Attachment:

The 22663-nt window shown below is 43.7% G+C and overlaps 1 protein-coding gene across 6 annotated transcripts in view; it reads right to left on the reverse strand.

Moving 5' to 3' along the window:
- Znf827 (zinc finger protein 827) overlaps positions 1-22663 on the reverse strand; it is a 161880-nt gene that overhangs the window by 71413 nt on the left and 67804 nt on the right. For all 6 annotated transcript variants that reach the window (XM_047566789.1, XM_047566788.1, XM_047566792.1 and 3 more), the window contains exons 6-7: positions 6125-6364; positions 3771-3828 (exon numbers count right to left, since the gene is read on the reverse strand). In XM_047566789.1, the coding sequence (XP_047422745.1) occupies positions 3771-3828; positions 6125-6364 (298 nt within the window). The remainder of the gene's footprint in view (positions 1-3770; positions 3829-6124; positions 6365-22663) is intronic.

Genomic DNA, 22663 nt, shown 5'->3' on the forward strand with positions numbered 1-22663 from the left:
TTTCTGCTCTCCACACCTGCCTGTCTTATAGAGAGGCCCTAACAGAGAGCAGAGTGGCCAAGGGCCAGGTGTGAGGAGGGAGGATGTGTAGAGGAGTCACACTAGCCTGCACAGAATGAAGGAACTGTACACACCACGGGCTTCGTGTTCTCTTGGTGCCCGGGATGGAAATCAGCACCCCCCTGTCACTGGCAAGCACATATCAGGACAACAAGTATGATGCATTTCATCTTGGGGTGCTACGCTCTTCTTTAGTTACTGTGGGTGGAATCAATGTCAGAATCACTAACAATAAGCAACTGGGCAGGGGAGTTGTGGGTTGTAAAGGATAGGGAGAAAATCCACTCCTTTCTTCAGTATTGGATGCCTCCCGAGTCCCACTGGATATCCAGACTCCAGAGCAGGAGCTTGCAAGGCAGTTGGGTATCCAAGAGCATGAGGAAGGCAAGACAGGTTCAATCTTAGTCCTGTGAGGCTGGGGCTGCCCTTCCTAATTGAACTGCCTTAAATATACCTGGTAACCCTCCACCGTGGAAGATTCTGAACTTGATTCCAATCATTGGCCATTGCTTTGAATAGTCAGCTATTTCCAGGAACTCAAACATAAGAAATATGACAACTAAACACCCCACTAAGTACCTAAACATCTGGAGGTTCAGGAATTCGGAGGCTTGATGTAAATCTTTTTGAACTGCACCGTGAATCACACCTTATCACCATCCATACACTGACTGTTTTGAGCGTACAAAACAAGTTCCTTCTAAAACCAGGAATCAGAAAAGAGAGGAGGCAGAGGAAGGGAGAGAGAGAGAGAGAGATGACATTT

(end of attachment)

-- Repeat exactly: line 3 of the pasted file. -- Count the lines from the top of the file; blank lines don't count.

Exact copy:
- Znf827 (zinc finger protein 827) overlaps positions 1-22663 on the reverse strand; it is a 161880-nt gene that overhangs the window by 71413 nt on the left and 67804 nt on the right. For all 6 annotated transcript variants that reach the window (XM_047566789.1, XM_047566788.1, XM_047566792.1 and 3 more), the window contains exons 6-7: positions 6125-6364; positions 3771-3828 (exon numbers count right to left, since the gene is read on the reverse strand). In XM_047566789.1, the coding sequence (XP_047422745.1) occupies positions 3771-3828; positions 6125-6364 (298 nt within the window). The remainder of the gene's footprint in view (positions 1-3770; positions 3829-6124; positions 6365-22663) is intronic.